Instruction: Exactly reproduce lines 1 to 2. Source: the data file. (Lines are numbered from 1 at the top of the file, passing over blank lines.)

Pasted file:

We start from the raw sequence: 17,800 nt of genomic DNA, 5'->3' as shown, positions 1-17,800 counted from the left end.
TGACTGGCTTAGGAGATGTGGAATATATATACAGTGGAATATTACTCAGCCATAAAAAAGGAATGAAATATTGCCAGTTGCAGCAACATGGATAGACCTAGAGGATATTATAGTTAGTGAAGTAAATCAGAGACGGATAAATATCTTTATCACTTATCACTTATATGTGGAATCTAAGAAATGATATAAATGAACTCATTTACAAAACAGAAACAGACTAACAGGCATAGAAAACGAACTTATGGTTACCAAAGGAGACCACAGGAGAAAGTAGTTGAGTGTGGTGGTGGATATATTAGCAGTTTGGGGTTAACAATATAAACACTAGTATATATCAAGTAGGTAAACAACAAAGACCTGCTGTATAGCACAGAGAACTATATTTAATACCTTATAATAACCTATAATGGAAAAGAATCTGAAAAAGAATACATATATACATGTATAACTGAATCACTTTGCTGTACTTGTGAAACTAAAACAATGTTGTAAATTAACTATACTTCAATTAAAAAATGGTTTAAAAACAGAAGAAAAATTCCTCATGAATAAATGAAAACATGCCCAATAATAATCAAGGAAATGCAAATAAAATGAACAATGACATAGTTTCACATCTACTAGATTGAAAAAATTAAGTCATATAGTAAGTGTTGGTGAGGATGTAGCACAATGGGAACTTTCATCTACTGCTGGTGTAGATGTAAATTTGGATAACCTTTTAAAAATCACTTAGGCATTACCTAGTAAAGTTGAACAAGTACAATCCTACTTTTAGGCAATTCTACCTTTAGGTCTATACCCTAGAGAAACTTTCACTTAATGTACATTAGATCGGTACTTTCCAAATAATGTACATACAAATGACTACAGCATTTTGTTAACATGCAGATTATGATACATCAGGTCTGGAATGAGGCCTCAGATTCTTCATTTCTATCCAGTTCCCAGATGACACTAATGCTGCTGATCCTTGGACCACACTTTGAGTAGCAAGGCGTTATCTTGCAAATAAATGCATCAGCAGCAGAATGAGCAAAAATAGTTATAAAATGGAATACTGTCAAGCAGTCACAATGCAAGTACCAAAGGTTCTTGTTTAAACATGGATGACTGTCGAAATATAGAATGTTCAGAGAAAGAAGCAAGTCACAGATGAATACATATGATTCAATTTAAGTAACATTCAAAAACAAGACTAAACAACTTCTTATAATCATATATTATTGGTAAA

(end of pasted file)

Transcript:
We start from the raw sequence: 17,800 nt of genomic DNA, 5'->3' as shown, positions 1-17,800 counted from the left end.
TGACTGGCTTAGGAGATGTGGAATATATATACAGTGGAATATTACTCAGCCATAAAAAAGGAATGAAATATTGCCAGTTGCAGCAACATGGATAGACCTAGAGGATATTATAGTTAGTGAAGTAAATCAGAGACGGATAAATATCTTTATCACTTATCACTTATATGTGGAATCTAAGAAATGATATAAATGAACTCATTTACAAAACAGAAACAGACTAACAGGCATAGAAAACGAACTTATGGTTACCAAAGGAGACCACAGGAGAAAGTAGTTGAGTGTGGTGGTGGATATATTAGCAGTTTGGGGTTAACAATATAAACACTAGTATATATCAAGTAGGTAAACAACAAAGACCTGCTGTATAGCACAGAGAACTATATTTAATACCTTATAATAACCTATAATGGAAAAGAATCTGAAAAAGAATACATATATACATGTATAACTGAATCACTTTGCTGTACTTGTGAAACTAAAACAATGTTGTAAATTAACTATACTTCAATTAAAAAATGGTTTAAAAACAGAAGAAAAATTCCTCATGAATAAATGAAAACATGCCCAATAATAATCAAGGAAATGCAAATAAAATGAACAATGACATAGTTTCACATCTACTAGATTGAAAAAATTAAGTCATATAGTAAGTGTTGGTGAGGATGTAGCACAATGGGAACTTTCATCTACTGCTGGTGTAGATGTAAATTTGGATAACCTTTTAAAAATCACTTAGGCATTACCTAGTAAAGTTGAACAAGTACAATCCTACTTTTAGGCAATTCTACCTTTAGGTCTATACCCTAGAGAAACTTTCACTTAATGTACATTAGATCGGTACTTTCCAAATAATGTACATACAAATGACTACAGCATTTTGTTAACATGCAGATTATGATACATCAGGTCTGGAATGAGGCCTCAGATTCTTCATTTCTATCCAGTTCCCAGATGACACTAATGCTGCTGATCCTTGGACCACACTTTGAGTAGCAAGGCGTTATCTTGCAAATAAATGCATCAGCAGCAGAATGAGCAAAAATAGTTATAAAATGGAATACTGTCAAGCAGTCACAATGCAAGTACCAAAGGTTCTTGTTTAAACATGGATGACTGTCGAAATATAGAATGTTCAGAGAAAGAAGCAAGTCACAGATGAATACATATGATTCAATTTAAGTAACATTCAAAAACAAGACTAAACAACTTCTTATAATCATATATTATTGGTAAA